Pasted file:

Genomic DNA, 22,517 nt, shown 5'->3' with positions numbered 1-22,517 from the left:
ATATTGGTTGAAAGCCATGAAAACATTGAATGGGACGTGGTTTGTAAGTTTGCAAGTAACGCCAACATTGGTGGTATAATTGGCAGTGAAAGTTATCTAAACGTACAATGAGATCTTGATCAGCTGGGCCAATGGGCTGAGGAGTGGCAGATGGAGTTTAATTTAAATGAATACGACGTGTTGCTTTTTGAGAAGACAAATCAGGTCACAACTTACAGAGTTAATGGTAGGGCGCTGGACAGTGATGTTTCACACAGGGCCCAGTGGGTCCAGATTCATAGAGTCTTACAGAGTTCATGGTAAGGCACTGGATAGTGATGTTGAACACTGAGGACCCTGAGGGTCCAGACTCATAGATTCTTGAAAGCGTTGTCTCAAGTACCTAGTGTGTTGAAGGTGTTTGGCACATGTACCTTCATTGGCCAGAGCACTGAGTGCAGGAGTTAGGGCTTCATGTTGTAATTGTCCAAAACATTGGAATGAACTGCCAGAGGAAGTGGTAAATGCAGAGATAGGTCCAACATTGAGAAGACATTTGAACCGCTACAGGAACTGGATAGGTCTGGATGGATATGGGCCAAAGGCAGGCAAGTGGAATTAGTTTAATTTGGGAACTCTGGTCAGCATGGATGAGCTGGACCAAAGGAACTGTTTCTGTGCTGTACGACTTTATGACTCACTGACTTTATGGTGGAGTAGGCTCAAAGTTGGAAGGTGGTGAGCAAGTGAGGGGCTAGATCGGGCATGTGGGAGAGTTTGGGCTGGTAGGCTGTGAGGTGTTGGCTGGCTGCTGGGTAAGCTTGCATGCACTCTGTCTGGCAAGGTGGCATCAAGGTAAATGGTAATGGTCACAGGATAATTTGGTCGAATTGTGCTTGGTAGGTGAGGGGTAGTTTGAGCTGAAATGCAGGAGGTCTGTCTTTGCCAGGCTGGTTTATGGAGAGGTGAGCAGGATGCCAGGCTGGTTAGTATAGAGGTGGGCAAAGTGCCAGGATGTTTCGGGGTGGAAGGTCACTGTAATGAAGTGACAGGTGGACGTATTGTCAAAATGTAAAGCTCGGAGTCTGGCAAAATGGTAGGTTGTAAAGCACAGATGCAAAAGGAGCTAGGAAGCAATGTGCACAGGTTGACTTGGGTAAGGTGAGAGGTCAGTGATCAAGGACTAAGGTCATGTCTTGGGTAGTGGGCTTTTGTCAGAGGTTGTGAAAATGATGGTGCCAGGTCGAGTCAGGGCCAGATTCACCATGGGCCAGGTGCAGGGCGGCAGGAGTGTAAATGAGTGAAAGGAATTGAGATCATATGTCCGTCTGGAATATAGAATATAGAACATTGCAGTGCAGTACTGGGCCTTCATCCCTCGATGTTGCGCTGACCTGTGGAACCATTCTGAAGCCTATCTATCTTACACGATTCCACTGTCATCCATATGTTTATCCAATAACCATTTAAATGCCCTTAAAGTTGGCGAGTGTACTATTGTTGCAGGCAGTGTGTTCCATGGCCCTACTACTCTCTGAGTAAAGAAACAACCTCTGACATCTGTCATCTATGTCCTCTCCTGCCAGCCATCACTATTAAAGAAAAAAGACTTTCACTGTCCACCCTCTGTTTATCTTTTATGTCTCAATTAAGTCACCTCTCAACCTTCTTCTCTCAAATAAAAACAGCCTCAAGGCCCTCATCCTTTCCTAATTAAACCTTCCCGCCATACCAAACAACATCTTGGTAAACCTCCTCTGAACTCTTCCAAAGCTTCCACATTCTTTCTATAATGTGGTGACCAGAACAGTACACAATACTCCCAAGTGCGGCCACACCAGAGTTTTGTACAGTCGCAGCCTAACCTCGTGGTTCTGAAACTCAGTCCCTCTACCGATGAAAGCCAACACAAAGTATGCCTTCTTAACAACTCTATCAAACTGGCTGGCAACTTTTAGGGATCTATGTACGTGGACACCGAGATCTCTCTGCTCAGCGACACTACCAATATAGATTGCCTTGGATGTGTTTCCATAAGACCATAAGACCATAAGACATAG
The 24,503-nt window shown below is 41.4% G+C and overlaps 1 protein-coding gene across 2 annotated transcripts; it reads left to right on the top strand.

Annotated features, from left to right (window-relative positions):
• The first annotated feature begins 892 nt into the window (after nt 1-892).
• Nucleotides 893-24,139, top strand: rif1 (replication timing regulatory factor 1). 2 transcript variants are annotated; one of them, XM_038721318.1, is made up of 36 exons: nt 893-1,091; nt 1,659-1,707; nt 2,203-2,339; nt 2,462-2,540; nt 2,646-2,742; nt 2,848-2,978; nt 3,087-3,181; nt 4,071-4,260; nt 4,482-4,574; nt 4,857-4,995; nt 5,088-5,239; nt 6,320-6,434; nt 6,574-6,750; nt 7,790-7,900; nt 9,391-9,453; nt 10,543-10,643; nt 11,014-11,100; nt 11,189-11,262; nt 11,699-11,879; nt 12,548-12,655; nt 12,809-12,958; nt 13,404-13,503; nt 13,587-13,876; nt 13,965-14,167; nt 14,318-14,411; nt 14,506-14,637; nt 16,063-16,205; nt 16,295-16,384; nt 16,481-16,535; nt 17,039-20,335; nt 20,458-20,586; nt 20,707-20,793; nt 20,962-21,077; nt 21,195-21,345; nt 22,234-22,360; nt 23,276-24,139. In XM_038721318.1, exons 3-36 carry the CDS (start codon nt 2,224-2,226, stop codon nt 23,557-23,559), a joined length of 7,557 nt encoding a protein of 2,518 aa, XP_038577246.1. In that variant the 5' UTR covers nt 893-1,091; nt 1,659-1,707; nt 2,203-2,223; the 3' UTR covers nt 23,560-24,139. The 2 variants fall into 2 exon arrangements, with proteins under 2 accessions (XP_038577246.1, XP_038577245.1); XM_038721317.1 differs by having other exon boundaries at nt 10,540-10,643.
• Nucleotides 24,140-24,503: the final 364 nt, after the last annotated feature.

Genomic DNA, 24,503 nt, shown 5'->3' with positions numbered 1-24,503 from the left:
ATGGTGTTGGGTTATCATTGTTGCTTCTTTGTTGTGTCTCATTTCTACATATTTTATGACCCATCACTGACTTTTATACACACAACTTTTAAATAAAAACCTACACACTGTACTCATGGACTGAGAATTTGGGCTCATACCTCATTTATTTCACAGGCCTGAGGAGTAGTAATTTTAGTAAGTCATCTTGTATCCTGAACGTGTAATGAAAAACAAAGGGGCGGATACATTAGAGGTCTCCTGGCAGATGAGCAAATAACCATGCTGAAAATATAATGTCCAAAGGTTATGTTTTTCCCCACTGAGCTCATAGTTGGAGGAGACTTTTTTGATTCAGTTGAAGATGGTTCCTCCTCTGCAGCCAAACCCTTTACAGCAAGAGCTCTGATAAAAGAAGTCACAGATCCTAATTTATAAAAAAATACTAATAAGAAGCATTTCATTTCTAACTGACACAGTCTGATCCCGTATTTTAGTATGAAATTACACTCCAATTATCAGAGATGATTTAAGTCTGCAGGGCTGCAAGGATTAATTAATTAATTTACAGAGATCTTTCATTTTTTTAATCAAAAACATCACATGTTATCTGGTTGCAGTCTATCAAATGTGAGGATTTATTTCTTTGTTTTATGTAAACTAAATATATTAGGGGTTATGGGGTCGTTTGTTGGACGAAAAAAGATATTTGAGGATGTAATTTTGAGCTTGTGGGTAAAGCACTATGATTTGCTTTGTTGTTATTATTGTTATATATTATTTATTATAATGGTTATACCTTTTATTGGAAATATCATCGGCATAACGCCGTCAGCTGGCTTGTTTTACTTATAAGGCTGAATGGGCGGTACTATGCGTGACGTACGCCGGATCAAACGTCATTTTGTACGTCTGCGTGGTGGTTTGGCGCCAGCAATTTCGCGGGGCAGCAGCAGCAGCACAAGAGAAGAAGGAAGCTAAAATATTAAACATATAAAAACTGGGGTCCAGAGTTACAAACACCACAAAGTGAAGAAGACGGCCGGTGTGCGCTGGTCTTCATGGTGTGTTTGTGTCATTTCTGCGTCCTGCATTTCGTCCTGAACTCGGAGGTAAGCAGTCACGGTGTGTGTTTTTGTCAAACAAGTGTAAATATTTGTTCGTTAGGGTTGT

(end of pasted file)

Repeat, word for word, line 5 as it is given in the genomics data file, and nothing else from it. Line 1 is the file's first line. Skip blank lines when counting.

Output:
• The first annotated feature begins 892 nt into the window (after nt 1-892).